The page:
The cultural adaptability of intermediate measures of functional outcome in schizophrenia

Dawn I Velligan, Maureen Rubin, Megan M. Fredrick, Jim Mintz, Keith H. Nuechterlein, Nina R. Schooler, Judith Jaeger, Nancy M. Peters, Raimund Buller, Stephen R. Marder, Sanjay Dube

Research output: Contribution to journalArticle

19 Citations (Scopus)

Abstract

The Measurement and Treatment Research to Improve Cognition in Schizophrenia initiative was designed to encourage the development of cognitive enhancing agents for schizophrenia. For a medication to receive this indication, regulatory agencies require evidence of improvement in both cognition and functional outcome. Because medication trials are conducted across multiple countries, we examined ratings of the cross-cultural adaptability of 4 intermediate measures of functional outcome (Independent Living Scales, UCSD Performance-based Skills Assessment, Test of Adaptive Behavior in Schizophrenia, Cognitive Assessment Interview [CAI]) made by experienced clinical researchers at 31 sites in 8 countries. English-speaking research staff familiar with conducting medication trials rated the extent to which each subscale of each intermediate measure could be applied to their culture and to subgroups within their culture based on gender, geographic region, ethnicity, and socioeconomic status on the Cultural Adaptation Rating Scale. Ratings suggested that the CAI would be easiest to adapt across cultures. However, in a recent study, the CAI was found to have weaker psychometric properties than some of the other measures. Problems were identified for specific subscales on all the performance-based assessments across multiple countries. India, China, and Mexico presented the greatest challenges in adaptation. For international clinical trials, it would be important to use the measures that are most adaptable, to adapt subscales that are problematic for specific countries or regions, or to develop a battery composed of the subscales from different instruments that may be most acceptable across multiple cultures with minimal adaptation.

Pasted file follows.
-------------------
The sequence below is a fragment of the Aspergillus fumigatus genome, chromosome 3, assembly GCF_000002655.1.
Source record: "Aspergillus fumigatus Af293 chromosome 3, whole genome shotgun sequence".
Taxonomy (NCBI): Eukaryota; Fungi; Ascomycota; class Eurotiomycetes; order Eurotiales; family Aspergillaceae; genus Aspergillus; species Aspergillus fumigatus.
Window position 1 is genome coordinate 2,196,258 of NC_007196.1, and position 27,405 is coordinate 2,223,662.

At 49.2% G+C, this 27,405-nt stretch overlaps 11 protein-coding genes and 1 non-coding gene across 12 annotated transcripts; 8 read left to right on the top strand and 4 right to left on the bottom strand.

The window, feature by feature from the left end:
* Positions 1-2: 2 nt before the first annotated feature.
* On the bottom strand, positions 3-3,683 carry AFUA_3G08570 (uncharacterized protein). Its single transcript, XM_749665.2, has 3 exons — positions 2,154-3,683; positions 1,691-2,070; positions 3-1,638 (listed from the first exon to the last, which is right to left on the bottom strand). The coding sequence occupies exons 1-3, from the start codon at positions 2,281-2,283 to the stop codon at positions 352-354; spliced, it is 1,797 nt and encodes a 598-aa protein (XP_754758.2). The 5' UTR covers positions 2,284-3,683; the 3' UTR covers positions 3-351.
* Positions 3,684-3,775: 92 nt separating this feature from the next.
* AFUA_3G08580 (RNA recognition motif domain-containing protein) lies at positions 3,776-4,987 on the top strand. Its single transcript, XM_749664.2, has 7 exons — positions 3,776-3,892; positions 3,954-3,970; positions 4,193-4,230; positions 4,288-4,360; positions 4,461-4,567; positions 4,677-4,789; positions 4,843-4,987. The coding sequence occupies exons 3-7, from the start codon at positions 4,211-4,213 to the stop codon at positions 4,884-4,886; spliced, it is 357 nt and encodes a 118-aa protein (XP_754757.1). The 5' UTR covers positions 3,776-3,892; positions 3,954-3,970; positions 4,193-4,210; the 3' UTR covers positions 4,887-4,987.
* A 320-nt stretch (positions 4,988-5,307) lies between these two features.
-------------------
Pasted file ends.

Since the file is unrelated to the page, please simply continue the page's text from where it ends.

Original languageEnglish (US)
Pages (from-to)630-641
Number of pages12
JournalSchizophrenia Bulletin
Volume38
Issue number3
DOIs
StatePublished - May 2012

Fingerprint

Schizophrenia
Outcome Assessment (Health Care)
Interviews
Cognition
Independent Living
Psychological Adaptation
Mexico
Research
Psychometrics
Social Class
India
China
Research Personnel
Clinical Trials
Therapeutics

Keywords

  • co-primary measures
  • cognitive impairments
  • functional capacity measures
  • intermediate measures
  • international clinical trials
  • schizophrenia

ASJC Scopus subject areas

  • Psychiatry and Mental health

Cite this

Velligan, D. I., Rubin, M., Fredrick, M. M., Mintz, J., Nuechterlein, K. H., Schooler, N. R., ... Dube, S. (2012). The cultural adaptability of intermediate measures of functional outcome in schizophrenia. Schizophrenia Bulletin, 38(3), 630-641. https://doi.org/10.1093/schbul/sbq136

The cultural adaptability of intermediate measures of functional outcome in schizophrenia. / Velligan, Dawn I; Rubin, Maureen; Fredrick, Megan M.; Mintz, Jim; Nuechterlein, Keith H.; Schooler, Nina R.; Jaeger, Judith; Peters, Nancy M.; Buller, Raimund; Marder, Stephen R.; Dube, Sanjay.

In: Schizophrenia Bulletin, Vol. 38, No. 3, 05.2012, p. 630-641.

Research output: Contribution to journalArticle

Velligan, DI, Rubin, M, Fredrick, MM, Mintz, J, Nuechterlein, KH, Schooler, NR, Jaeger, J, Peters, NM, Buller, R, Marder, SR & Dube, S 2012, 'The cultural adaptability of intermediate measures of functional outcome in schizophrenia', Schizophrenia Bulletin, vol. 38, no. 3, pp. 630-641. https://doi.org/10.1093/schbul/sbq136
Velligan, Dawn I ; Rubin, Maureen ; Fredrick, Megan M. ; Mintz, Jim ; Nuechterlein, Keith H. ; Schooler, Nina R. ; Jaeger, Judith ; Peters, Nancy M. ; Buller, Raimund ; Marder, Stephen R. ; Dube, Sanjay. / The cultural adaptability of intermediate measures of functional outcome in schizophrenia. In: Schizophrenia Bulletin. 2012 ; Vol. 38, No. 3. pp. 630-641.
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